There are so many variables that go into making a PIZZA. The hydration of the dough, flour, yeast and many more.. Amounts of any kind of yeast in a pizza can make a big difference. Most recipes posted on the web, use too much yeast in their recipes. What I have found out so far, is either bulk fermenting the dough or cold fermenting the dough will give a better flavor in the crust. I am still experimenting to find different flavors in the crust of pies. In my opinion pizza is all about the best flavor you can achieve in a crust. I still am on the journey about flavors in the crust. Even differences in temperatures in you home or times of the year can influence how much yeast to use. If you want a pizza to develop flavors in the crust, there are many ways to go about achieving this.
Adventure in Pizza Making
There are many ways to go about trying to make any kind of pizzas you want to create. PIZZA making is fun and also you get to eat your finished product. I learned to make all my pizza on http://www.pizzamaking.com/forum/index.php If you look on pizzamaking.com you can see all the beautiful creations of pizzas members make on this site. Members and moderators help members and guests achieve almost any kind of pizzas they want to create. Since joining this site, my pizza making skills have gone from non-existent to something much better. I invite you to take a look at this site.
Thursday, April 11, 2013
Of course my test dough ball was ovefermented. Until I ran to our local Country Store and purchased the John F. Martin LMPS mozzarella and purchased other things I needed the dough ball had developed a big bubble on the top of the dough ball. I just pinched that bubble until it went down in a couple of places. The John F. Martin LMPS mozzarella I purchased in one slice cut off from a bigger loaf of mozzarella and then grated it myself. I also purchased a small package of the same mozzarella already shedded to try at another time. I left the dough ball in the fridge until I was ready to roll the dough ball out. I used my wooden peel again to roll the dough on and it rolled out very easily again. I also used the docker to dock the skin right on the wooden peel. The temperature in my kitchen when I was rolling out the dough and letting the skin on the dark disk was 79 degrees F. The skin went into the oven on the dark disk at 1:30 PM.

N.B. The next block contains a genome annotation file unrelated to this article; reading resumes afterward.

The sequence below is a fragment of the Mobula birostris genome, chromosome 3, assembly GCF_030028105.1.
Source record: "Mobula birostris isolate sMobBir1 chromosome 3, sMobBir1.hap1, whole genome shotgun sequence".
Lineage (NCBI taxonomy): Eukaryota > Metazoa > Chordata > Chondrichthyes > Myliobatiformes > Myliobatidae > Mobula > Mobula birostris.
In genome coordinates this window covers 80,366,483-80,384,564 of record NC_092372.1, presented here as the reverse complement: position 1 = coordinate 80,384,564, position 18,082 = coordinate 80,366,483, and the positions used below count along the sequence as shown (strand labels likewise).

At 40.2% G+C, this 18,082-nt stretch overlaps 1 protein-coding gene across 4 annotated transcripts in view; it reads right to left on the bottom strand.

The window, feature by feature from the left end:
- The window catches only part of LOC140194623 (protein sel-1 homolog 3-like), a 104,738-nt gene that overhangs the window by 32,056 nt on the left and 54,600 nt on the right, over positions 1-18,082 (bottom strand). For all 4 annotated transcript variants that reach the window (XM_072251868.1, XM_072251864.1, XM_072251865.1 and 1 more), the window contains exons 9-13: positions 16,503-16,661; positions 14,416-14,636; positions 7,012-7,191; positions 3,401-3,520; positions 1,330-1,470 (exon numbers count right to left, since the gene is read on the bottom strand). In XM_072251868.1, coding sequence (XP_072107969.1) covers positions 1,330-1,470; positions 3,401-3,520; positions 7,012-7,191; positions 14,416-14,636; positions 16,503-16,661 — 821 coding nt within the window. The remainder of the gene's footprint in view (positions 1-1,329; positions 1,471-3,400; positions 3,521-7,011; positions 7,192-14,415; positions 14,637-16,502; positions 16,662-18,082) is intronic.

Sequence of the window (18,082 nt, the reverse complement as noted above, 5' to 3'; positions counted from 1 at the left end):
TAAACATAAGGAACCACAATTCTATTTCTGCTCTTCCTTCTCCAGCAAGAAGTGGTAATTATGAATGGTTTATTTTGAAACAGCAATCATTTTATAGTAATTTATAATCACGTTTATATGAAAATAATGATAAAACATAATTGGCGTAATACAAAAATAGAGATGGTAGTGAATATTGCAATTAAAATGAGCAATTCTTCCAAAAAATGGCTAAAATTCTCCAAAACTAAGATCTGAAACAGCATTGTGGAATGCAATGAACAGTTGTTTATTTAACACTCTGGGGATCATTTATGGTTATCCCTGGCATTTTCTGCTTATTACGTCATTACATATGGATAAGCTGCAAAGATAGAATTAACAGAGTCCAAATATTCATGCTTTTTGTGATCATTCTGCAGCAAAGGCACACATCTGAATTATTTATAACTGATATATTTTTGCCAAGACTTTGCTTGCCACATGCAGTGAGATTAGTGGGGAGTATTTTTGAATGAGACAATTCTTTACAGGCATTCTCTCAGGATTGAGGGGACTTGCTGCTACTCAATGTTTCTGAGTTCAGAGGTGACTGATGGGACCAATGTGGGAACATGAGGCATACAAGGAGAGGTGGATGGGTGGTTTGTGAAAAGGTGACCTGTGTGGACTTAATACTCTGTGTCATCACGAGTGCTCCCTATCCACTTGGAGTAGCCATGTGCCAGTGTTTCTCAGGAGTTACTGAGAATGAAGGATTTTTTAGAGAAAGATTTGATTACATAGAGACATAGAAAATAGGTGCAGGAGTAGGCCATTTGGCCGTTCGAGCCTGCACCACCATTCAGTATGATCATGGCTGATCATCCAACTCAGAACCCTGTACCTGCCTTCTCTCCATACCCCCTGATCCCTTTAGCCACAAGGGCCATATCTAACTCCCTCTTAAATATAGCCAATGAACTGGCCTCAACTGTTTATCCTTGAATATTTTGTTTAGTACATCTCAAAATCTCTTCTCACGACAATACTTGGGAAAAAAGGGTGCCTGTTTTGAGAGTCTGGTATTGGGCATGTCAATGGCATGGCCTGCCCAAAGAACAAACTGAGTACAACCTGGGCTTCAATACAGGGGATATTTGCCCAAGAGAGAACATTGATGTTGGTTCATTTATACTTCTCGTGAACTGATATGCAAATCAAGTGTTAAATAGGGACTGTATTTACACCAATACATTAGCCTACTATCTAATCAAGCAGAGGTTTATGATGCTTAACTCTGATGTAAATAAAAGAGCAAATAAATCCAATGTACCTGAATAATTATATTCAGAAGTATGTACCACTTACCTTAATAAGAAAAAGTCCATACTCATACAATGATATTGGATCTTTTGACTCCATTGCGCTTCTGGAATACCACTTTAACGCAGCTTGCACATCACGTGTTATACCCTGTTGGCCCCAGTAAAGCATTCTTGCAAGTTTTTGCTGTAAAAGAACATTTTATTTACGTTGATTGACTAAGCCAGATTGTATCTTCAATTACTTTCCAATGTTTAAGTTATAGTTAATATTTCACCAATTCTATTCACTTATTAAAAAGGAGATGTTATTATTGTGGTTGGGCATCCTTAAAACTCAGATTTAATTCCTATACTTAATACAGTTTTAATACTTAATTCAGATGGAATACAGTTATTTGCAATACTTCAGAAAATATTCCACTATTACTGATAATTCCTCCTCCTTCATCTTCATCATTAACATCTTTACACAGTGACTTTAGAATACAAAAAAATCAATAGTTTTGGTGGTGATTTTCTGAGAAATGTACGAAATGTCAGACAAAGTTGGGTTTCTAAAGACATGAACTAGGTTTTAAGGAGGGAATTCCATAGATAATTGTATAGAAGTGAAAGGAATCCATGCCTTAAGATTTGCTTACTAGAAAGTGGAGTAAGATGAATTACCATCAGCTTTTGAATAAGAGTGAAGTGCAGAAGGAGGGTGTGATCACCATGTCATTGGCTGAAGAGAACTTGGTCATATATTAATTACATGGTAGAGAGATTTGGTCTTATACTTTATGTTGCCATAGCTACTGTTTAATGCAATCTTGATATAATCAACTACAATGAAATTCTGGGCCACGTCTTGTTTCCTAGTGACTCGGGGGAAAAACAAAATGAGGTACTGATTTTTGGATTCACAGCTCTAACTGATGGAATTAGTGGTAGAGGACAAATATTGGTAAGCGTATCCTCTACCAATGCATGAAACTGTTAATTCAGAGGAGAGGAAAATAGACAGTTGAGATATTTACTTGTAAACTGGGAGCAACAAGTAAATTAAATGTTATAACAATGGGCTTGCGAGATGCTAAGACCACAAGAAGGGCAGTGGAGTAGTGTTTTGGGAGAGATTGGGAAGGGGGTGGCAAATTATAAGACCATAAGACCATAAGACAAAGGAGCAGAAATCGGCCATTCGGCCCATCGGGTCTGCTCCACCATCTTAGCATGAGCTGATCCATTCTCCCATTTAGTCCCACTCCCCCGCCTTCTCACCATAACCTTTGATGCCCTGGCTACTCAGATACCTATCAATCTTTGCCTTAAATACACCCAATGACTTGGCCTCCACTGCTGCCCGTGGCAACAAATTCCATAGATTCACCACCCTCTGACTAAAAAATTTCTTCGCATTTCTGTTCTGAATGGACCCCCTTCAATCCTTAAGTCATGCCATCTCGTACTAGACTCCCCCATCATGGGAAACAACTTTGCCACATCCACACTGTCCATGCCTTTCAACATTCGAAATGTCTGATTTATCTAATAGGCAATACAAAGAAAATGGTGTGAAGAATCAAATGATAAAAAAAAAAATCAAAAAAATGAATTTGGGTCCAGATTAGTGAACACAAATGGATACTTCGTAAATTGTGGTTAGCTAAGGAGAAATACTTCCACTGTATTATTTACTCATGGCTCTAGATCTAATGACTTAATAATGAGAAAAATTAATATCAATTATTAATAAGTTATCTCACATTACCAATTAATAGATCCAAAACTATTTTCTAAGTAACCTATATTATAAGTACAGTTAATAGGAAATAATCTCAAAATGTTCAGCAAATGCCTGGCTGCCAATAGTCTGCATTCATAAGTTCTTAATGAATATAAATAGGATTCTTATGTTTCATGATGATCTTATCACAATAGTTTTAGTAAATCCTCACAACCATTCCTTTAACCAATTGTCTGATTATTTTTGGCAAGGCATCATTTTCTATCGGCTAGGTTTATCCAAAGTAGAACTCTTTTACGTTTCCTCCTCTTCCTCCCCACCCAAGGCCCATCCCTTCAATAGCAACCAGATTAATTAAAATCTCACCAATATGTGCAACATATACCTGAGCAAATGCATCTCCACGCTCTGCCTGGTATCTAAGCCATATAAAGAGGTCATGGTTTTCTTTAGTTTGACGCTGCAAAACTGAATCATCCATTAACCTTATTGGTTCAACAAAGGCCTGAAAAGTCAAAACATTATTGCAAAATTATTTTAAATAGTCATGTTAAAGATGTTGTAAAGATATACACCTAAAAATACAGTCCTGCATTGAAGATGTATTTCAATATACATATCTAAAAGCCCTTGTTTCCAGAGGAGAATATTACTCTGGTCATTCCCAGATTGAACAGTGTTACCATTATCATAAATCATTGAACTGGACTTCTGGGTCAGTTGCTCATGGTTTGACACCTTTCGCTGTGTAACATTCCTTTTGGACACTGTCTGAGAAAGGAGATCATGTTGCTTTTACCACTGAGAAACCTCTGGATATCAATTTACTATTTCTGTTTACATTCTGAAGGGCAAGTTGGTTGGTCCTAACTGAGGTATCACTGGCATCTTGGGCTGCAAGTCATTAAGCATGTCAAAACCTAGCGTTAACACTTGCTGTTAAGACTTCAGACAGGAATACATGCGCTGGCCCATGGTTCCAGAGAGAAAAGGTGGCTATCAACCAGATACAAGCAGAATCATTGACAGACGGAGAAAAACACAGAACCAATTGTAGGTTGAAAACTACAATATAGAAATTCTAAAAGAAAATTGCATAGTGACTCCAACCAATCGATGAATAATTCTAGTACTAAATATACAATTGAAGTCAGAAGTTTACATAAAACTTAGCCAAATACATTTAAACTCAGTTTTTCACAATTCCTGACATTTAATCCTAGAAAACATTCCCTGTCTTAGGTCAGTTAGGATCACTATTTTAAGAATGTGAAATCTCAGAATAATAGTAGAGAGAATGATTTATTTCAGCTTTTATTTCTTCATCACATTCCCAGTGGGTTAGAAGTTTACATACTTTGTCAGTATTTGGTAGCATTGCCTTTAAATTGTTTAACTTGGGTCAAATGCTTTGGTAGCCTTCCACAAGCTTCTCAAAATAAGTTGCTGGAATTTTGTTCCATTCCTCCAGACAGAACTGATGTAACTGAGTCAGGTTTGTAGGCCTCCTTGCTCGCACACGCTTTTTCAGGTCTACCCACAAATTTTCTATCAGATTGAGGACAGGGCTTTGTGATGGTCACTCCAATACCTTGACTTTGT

I saw the skin wanted to make dimples again in the outside diameter of the dark disk after it sat for a little. I left the skin sit at room temperature for 15 minutes before dressing it. The pre-bake of the skin was about 4 minutes at about 490 degrees F and the bake of the dressed pizza was at about 20 minutes at 435 degrees F. I did use the next higher oven rack this time to do the bake.
The crumb and rim of the pizza this time was more tender than my other attempts and I liked that very much. There was a little bit of flakiness, but that certain right flakines is still eluding me. The crust did taste good, but I found it odd that the dough ball didn’t have the yeasty smell like it did in my last attempt with IDY. The center slices didn’t have much of any gum lines.